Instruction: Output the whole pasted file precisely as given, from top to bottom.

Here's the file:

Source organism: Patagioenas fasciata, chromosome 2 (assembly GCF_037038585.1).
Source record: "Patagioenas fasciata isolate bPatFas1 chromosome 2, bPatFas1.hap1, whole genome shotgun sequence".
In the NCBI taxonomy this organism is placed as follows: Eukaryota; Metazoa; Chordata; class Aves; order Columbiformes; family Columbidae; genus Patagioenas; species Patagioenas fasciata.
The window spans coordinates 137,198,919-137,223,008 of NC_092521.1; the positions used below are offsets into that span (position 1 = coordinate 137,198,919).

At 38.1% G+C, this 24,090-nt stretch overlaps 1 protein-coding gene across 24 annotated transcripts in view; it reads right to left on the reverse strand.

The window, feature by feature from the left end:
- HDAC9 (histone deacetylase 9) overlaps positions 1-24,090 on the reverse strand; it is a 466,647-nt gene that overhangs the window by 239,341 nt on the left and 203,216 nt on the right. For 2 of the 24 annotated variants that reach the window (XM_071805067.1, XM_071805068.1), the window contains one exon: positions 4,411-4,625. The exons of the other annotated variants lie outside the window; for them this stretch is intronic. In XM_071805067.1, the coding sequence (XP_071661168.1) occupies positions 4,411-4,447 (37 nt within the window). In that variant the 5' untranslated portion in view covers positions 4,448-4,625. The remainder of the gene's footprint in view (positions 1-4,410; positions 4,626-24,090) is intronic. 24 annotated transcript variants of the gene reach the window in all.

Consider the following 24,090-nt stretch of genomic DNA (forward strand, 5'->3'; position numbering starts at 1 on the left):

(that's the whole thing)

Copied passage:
Source organism: Patagioenas fasciata, chromosome 2 (assembly GCF_037038585.1).
Source record: "Patagioenas fasciata isolate bPatFas1 chromosome 2, bPatFas1.hap1, whole genome shotgun sequence".
In the NCBI taxonomy this organism is placed as follows: Eukaryota; Metazoa; Chordata; class Aves; order Columbiformes; family Columbidae; genus Patagioenas; species Patagioenas fasciata.
The window spans coordinates 137,198,919-137,223,008 of NC_092521.1; the positions used below are offsets into that span (position 1 = coordinate 137,198,919).

At 38.1% G+C, this 24,090-nt stretch overlaps 1 protein-coding gene across 24 annotated transcripts in view; it reads right to left on the reverse strand.

The window, feature by feature from the left end:
- HDAC9 (histone deacetylase 9) overlaps positions 1-24,090 on the reverse strand; it is a 466,647-nt gene that overhangs the window by 239,341 nt on the left and 203,216 nt on the right. For 2 of the 24 annotated variants that reach the window (XM_071805067.1, XM_071805068.1), the window contains one exon: positions 4,411-4,625. The exons of the other annotated variants lie outside the window; for them this stretch is intronic. In XM_071805067.1, the coding sequence (XP_071661168.1) occupies positions 4,411-4,447 (37 nt within the window). In that variant the 5' untranslated portion in view covers positions 4,448-4,625. The remainder of the gene's footprint in view (positions 1-4,410; positions 4,626-24,090) is intronic. 24 annotated transcript variants of the gene reach the window in all.

Consider the following 24,090-nt stretch of genomic DNA (forward strand, 5'->3'; position numbering starts at 1 on the left):